A proposal for a 15 and 39-storey mixed use development at 33 and 37 Parliament—immediately adjacent to Toronto's Distillery District—has now appeared before the City's Design Review Panel for the first time. Designed by architectsAlliance for Graywood Developments, the proposal would replace single-storey buildings and surface parking currently on the site. It also proposes retail at grade, a Privately-Owned-Public-Space (POPS), and 622 new residential units in a quickly intensifying area in the southeast corner of downtown. 

Site Plan of 33-37 Parliament, image via submission to the City of Toronto

33-37 Parliament and two adjacent proposals at 31 and 31R, are all located on the east side of the street immediately south of the Distillery District and north of the rail corridor, a wedge-shaped area known in planning circles as the Triangle Lands. Within the City's Downtown planning district, the site is designated as a Mixed Use Area, lying within the bounds of the King-Parliament Secondary Plan. Although the major objectives of the secondary plan do not specifically cover the Triangle Lands in their urban design guidelines, the City wants developments proposed here to ‘preserve and enhance’ the surrounding area, while creating a streetscape 'that draws on materials that are thematic of the surrounding area and its history'. The area is intended ‘to be improved in the future by others as a more pedestrian oriented open space’.

Looking southeast across Parliament towards the proposal, image via submission to the City of Toronto

The proposal consists of three integrated parts, with a site frontage of 61 metres along Parliament, and roughly 90 metres running along Distillery Lane. The bulk of the built form is concentrated on the southern and western edges of the site. According to the proponents, the development proposes a massing where the two towers appear 'to insert themselves through one another', creating a kind of ‘collaged’ or ‘colliding’ architecture. The 39-storey tower is located towards the western end of the site, adjacent to the Parliament Street frontage, while the 15-storey building protrudes from the tower’s edges, rising from an L-shaped 6-storey podium that forms the base of both volumes. Looking towards Distillery Lane across Parliament Street (as per the image below), the architects intend for the massing and materials to complement the local built form, becoming a kind of gateway into the Distillery.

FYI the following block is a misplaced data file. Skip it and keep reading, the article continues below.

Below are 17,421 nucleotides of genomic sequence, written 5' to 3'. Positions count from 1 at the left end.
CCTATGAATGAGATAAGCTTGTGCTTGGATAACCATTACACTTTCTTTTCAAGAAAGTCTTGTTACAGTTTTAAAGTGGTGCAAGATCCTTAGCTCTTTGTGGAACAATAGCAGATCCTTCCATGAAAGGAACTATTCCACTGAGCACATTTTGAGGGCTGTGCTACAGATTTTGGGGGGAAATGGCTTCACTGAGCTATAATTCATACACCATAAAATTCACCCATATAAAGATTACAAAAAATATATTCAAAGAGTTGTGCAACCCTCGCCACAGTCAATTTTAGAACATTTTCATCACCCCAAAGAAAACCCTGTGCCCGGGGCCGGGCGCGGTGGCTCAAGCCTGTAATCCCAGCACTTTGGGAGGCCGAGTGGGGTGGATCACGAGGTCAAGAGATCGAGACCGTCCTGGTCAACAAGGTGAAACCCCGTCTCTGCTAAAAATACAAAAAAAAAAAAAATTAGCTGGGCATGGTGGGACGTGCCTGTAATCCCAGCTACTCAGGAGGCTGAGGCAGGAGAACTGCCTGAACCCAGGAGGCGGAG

The podium and 15-storey masses are clad in brick, with staggered punched windows on alternating floors on their east and west faces, while inset balconies form most of the openings on the north and south sides. Retail space at grade is proposed to face the courtyard to the north and the linear mews to the south. The proposed building location and massing are designed to be adequately separated from nearby buildings. The proposal as it currently stands, is such that the podium is set back nine metres from the south property line, and the tower 12.5 metres.

 Looking southeast towards the podium and retail spaces, image via submission to the City of Toronto 

Amenity space for the development is proposed at various levels, including a wraparound terrace on the 7th level at the east end of the 15-storey volume. At the west end of the structure, an outdoor amenity terrace with outdoor pool is also proposed on the 7th floor atop the podium’s roof, overlooking the courtyard and Parliament Street below. At ground level, a bosque of trees in the planned POPS lends green space to the area. 

Looking west towards the proposal from the courtyard, image via submission to the City of Toronto